There are many self-styled experts on undecidability who have expressed the opinion that all attempts to reify Godel's theorem along paranormal lines reflect a misunderstanding of its "real nature". Such experts are quite correct in that a misunderstanding exists, but the misunderstanding is all theirs. What the theorem forces by juxtaposing truth and derivability (or consistency and completeness) is a hierarchical stratification of classes of truth functions and the inferential syntaxes which parametrize them. This stratification follows that of G, fractionating computative reality along with the "truth" to which it corresponds.

The stratification of G induces stratum-relativizations of computative time and space. Thus, the timetype in which MN computes recognition and output is a mere subtype of that in which it is programmed. Dynamical "arrows of determinacy" which are inviolable to MN, being programmed into its accepting syntax, have no force whatsoever to the programmatic agencies themselves. This applies just as well to "metrical" restrictions embodied in the MN-syntax; these may allow MN to recognize nothing but an artificial submetric of the metric in which these agencies define their own existence. MN and its reality might consist of quanta with higher-dimensional interpretations as the termini of channels for the transmission of information between strata. Metatemporal predicates may exist with respect to which those of MN, are definite only in a mutual sense; predicates which MN accepts as "before" and "after" could be the programmatic projections of "in front of" and "in back of", or any other G-consistent higher-prepositional relationships.

There can thus exist a mechanism x c G through which a predictor like ND could measure and/or control the mappings d, m c MN in ways directly insensible to MN. Where in G relative to MN would such a predictor have to be located? Precisely where access is available. Sirnplistically, we might characterize the predictor-M relationship as one of proper inclusion, where it is understood that prediction is direct rather than second-hand, and programmatic in the passive and active senses. That is, a programmer mentally internalizes the structure of that which he programs, and this internalization amounts to computative inclusion. The fine structure of G, while to a degree analytic, is a natter of some complexity. For now, it will suffice to have demonstrated the possibility of x and its utility to well-situated G-subautomata. Because G is structured to allow for relativized deteririnacy and nondeterminacy, the solution is invariant with respect to argumentation involving mind-brain dichotomy. That is, such dichotomies reduce to distinctions of determinacy and nondeterminacy, and may be treated in kind.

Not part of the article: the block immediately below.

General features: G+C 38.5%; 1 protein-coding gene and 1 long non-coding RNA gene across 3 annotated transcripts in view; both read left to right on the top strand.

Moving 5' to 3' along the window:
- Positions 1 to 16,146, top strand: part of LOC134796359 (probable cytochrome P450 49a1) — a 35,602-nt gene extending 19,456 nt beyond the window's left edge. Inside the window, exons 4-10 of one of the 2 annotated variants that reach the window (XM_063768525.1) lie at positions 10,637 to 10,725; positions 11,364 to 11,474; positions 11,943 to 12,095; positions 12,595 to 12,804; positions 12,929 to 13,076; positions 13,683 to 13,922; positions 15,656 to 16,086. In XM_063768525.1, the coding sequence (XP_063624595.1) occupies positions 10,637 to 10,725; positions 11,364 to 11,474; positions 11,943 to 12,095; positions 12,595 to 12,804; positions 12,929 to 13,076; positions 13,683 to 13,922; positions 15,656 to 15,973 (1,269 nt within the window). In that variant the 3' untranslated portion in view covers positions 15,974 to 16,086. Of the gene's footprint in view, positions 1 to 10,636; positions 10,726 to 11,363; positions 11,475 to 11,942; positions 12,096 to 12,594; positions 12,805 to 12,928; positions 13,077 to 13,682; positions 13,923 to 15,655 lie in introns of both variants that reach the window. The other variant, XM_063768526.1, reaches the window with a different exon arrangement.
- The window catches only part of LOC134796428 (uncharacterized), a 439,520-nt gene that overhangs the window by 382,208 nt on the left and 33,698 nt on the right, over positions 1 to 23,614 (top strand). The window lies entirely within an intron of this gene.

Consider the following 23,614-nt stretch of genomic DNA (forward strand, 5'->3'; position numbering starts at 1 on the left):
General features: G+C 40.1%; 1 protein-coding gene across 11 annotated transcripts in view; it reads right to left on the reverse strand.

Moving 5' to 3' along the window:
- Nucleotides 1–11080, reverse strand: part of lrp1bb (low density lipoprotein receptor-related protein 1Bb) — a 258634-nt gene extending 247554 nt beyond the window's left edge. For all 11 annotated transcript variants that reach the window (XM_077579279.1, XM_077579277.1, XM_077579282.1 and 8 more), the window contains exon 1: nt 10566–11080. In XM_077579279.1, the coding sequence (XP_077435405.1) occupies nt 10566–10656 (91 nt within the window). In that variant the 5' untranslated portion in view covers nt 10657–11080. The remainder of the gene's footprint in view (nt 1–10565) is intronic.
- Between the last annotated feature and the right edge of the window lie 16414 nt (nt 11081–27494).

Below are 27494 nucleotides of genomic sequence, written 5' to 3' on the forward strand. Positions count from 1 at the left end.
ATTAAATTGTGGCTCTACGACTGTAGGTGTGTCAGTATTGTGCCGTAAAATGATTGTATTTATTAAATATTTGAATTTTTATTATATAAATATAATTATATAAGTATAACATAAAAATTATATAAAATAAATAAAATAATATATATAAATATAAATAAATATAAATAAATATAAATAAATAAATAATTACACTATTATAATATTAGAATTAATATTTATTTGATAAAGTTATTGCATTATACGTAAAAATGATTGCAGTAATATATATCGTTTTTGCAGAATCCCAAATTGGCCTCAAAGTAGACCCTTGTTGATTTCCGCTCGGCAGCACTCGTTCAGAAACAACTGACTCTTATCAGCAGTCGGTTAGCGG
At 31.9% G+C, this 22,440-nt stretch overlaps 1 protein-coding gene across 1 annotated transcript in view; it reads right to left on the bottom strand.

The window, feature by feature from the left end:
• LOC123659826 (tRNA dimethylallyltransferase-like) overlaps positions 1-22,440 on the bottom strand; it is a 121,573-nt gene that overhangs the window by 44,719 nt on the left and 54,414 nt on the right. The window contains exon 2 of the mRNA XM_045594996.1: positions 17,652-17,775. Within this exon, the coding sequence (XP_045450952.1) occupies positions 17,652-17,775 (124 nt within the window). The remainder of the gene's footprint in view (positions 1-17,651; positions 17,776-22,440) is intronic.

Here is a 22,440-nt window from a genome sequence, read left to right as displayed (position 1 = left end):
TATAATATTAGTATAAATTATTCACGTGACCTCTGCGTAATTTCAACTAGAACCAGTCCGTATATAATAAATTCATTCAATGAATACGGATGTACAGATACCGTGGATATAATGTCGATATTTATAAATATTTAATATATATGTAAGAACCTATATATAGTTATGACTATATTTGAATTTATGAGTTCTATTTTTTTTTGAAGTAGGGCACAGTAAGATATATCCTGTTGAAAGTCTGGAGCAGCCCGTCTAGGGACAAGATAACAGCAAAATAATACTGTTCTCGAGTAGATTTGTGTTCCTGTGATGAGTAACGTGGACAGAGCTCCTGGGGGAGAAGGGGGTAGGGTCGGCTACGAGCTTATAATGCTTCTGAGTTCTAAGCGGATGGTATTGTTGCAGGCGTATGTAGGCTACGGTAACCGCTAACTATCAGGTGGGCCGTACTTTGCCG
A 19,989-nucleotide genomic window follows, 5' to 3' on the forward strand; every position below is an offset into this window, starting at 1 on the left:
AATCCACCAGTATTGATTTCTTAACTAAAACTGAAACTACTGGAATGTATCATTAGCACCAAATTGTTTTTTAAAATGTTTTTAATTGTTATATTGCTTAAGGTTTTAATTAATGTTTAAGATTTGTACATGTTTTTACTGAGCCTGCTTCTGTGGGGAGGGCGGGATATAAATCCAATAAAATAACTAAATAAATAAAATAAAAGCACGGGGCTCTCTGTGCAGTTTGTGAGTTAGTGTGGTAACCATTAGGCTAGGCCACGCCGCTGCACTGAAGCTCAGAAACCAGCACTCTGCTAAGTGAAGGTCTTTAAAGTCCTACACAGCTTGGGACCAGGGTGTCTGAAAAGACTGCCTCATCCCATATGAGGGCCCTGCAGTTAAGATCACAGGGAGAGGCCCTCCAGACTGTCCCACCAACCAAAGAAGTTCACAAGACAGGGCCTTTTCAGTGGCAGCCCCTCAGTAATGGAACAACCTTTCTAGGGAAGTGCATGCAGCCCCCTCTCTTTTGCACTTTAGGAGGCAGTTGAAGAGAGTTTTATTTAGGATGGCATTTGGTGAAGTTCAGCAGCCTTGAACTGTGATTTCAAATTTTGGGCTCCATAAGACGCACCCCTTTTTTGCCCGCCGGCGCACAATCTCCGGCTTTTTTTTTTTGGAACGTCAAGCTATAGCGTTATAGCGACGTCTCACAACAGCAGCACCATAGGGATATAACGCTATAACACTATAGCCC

Restricted dominance, which relies on probabilistic independence derived from the lower-order, local istic dynamical timetype of MN's artificially restricted "reality", is revealed under G-extension to be 'itself dominated by utility. That is, the subjective utility of MN forces the assimilation by dM of this entire demonstration, which disables restricted dominance and thus frees the strategic component to recognize higher patterns among observed data. The principle of restricted dominance, though valid as long as the reality of MN remains unbreached, loses all force in the presence of exodynamic influence.

Let's sum it up. You can be modeled as a deterministic or nondeterministic transducer with an accepting syntax that can be diagonalized, or complemented by logical self-negation. ND can be modeled as a metalogical, metamechanistic programmatic agency, some insensible part of whom surrounds you in a computational space Including physical reality, but not limited thereto. This space is the mechanistic equivalent of the computative regression around which Newcomb's problem is essentially formulated. The existence of this space cannot be precluded by you on the grounds that you cannot directly observe it, nor can it be said by you to deny ND a mechanism of control and prediction of your thought and behavior. Additionally, you have an open-ended run of data which lowers to 1/ 8 the probability that NO is "just lucky". This implies that mechanism does indeed exist, and warrants the adjunction to the axioms of physics an independent, empirical physical axiom affirming that mechanism. This then implies that ND can predict or control human thought and behavior (a somewhat weaker implication, you will notice, than "omniscience"). ND possesses means, motive, opportunity...and you. You are "possessed" by Newcomb's Demon, and whatever self-interest remains to you will make you take the black box only. (Q.E.D.)

Do not let incredulity cheat you of understanding. It may be hard to accept the idea of a mathematical proof of the possibility of demons; if so, you may take solace from the fact that this does not of itself imply their actual existence. Remember that Newcomb's problem includes a hatful of hypothetical empirical data that may have no correspondents in your sector of reality. The proof just given merely prevents you from generally precluding the paranormal experiences reported by others on logical grounds. That is, it restrains you from any blanket distribution of too narrow a brand of "rationalism" over reality. Because I have long been exploring the ramifications of the logic this proof employs, I already know how easy it would be to deal with whomever might dispute it on "scientific" or other grounds, regardless of their prestige or reputed intelligence. There is a certainly a strong correlation between rationalistic dogma and the persecution of its foes. Fortunately, it is not too late for "rationalism" to catch up with the advances of twentieth-century logic.